No, you can’t, because the PGA understands branding — rather than thinking if you say “Branding, branding! We’re branding, dammit!” enough in press releases and roll out redesign after redesign, it will achieve the attempted result. And they also know that part of branding isn’t renaming your tour and top-level events every 5-7 years. That’s kind of, um, anti-branding. Just when you have fans up to speed, throw them another curve ball. Or some like metaphor.
Not to be outdone, the women have come in with their own let’s-look-to-other-sports-and-confuse-fans contest entry.
“Premier” is a word that conjures top-class connotations (I guess?), and England’s Premier League football is pretty popular, so goes the WTA thinking — so the WTA Tour’s new tournament designations for 2009 will be “Premier Mandatory,” “Premier Five” and “Premier.”
All players must play the Premier Mandatory events — Indian Wells, Miami, Madrid and Beijing.
The Premier Five will be Dubai, Rome, Canada, Cincinnati and Tokyo, which aren’t mandatory for all players. Dubai can’t be happy with the second-tier designation, but they will simply buy all the top players anyway with under-the-table appearance money, as they do every year. Presumably the remaining tournaments on the calendar will be known as “Premier,” or “We’re not going to be allocated any top players and could be screwed.” As in the WTA Tour’s current Tier IV designation, which sometimes doesn’t see a player ranked in the Top 20 at an event.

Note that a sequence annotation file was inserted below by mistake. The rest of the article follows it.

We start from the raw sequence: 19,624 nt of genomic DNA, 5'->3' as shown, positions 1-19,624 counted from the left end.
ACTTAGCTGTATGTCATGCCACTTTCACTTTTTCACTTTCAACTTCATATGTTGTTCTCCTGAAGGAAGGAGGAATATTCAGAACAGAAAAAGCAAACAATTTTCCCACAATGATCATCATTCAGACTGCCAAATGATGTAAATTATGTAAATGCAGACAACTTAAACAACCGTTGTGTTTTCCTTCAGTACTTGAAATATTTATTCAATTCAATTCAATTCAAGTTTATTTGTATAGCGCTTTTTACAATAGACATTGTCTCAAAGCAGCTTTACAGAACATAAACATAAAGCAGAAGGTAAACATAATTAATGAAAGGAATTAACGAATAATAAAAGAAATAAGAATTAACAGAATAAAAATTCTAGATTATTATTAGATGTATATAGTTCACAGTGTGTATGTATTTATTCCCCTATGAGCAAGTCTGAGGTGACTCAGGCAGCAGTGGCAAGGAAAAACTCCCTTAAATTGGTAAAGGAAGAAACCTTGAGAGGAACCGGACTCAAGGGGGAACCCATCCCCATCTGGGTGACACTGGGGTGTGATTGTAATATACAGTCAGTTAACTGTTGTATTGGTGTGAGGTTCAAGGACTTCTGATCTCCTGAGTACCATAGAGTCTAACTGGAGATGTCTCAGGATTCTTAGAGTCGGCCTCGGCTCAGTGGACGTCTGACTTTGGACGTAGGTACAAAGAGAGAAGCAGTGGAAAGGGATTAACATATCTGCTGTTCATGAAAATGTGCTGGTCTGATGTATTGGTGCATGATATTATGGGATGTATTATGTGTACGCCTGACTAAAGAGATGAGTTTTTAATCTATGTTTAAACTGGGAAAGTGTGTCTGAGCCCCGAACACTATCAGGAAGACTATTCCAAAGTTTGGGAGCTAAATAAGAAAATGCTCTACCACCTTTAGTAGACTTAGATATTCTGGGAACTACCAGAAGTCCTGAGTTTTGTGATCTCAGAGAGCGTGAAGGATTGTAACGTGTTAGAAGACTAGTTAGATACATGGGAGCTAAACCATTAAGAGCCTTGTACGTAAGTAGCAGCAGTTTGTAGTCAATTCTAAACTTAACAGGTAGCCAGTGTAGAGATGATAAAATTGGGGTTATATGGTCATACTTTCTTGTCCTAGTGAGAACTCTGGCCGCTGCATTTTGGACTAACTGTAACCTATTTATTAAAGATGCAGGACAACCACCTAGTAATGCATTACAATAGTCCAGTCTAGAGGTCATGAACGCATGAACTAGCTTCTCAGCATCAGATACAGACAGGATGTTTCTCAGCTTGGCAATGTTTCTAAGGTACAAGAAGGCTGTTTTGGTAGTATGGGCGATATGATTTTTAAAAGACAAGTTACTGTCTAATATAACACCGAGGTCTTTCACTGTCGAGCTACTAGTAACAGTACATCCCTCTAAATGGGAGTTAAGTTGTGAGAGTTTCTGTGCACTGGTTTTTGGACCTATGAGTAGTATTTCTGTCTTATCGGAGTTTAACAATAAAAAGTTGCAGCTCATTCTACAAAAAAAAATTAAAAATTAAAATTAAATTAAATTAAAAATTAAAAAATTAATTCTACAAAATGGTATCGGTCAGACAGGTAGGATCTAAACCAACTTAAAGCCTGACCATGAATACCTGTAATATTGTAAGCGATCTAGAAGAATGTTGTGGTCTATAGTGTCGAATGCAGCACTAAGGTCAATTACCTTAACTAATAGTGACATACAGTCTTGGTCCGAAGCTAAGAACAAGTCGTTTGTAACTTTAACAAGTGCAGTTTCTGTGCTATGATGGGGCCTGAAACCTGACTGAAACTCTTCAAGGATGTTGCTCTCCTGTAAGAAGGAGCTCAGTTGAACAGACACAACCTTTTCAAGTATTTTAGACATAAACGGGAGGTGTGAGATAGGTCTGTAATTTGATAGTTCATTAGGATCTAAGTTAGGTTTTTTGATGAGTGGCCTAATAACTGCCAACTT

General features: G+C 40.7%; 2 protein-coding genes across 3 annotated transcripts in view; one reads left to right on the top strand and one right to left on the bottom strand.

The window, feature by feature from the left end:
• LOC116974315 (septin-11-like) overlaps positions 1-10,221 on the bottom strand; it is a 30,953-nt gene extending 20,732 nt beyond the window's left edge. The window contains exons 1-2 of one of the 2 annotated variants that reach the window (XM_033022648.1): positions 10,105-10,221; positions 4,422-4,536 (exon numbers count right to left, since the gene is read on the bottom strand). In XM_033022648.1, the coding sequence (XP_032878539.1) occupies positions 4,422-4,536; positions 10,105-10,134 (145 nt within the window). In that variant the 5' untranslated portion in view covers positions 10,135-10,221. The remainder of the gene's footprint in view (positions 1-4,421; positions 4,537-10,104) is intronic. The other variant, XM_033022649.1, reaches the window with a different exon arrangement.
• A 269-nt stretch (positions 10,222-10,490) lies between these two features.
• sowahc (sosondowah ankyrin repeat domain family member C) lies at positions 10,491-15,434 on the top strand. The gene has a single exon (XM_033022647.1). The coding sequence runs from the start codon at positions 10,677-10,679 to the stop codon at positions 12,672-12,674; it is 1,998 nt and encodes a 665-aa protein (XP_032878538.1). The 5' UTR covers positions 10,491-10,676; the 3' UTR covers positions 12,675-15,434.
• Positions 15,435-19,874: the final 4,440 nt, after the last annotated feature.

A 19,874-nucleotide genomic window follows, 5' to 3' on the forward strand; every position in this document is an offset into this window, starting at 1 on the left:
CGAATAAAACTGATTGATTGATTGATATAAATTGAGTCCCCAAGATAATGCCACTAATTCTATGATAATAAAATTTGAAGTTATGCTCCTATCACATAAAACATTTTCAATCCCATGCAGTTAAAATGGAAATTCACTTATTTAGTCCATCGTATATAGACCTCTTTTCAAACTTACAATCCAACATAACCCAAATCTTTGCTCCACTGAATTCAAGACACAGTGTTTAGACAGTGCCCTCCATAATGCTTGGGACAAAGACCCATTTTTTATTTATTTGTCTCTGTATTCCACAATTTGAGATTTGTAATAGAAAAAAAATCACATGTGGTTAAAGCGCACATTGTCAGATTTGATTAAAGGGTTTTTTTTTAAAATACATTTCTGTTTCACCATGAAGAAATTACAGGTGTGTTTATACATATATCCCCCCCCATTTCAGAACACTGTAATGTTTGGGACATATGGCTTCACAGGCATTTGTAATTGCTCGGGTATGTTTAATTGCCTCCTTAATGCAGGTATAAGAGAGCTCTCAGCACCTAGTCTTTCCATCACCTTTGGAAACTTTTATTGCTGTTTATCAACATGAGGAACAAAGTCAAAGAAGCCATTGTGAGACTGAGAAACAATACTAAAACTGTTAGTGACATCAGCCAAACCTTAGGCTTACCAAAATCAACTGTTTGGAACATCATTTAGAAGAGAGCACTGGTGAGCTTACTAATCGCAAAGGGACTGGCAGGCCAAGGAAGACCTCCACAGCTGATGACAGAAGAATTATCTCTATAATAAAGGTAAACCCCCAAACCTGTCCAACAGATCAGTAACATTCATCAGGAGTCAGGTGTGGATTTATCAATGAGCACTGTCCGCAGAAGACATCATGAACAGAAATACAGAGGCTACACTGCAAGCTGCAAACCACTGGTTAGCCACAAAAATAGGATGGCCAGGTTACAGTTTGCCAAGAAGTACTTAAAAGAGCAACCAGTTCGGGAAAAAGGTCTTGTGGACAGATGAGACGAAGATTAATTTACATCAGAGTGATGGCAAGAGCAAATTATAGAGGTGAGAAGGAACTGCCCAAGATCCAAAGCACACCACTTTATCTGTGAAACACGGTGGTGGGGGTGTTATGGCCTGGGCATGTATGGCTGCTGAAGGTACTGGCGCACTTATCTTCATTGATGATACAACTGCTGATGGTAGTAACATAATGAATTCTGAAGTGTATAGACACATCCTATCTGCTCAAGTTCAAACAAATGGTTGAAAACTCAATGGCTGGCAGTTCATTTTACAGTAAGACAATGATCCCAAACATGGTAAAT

Why not keep the current Tier I, II and III designations for the three levels? Tier I is not as “sexy” as Premier Mandatory? And why not just totally rip the football league off and rename the tour the ‘WTA Premier League World International Tennis Tour?’ Or save that announcement until next year.
Under the new ATP Rankings system, the Grand Slam tournaments will be worth 2000 ranking points. At the next powers-that-be-in-tennis meeting, perhaps the ATP and WTA could suggest to the International Tennis Federation that Wimbledon could be renamed “Premier 2000 Grasscourts.”
“It could be a new ‘brand!’ We’ll ‘Brand’ it and make it more popular! Then fans will know how many ranking points it is worth!” they could say excitedly.
Then when the laughing subsides, pretend it was a joke! Because the Grand Slams actually “get” branding, and it doesn’t involve renaming their events every 5-7 years!
Starting next year, tennis’ new brands are “1000” and “Premier.” So who wins the confuse-the-fans contest: change everything to numbers, or put “premier” in front of everything? We’ll leave it up to the message board readers to decide. Let’s hear your take, maybe you think “Premier” is “spot-on,” as the English say. Maybe “1000” will end up being cool, with commercials shouting “TENNIS 1000! FEEL THE POWER OF 1000!” Or not.
Hopefully, as always, pro tennis will survive and attract new fans, somehow, in spite of itself.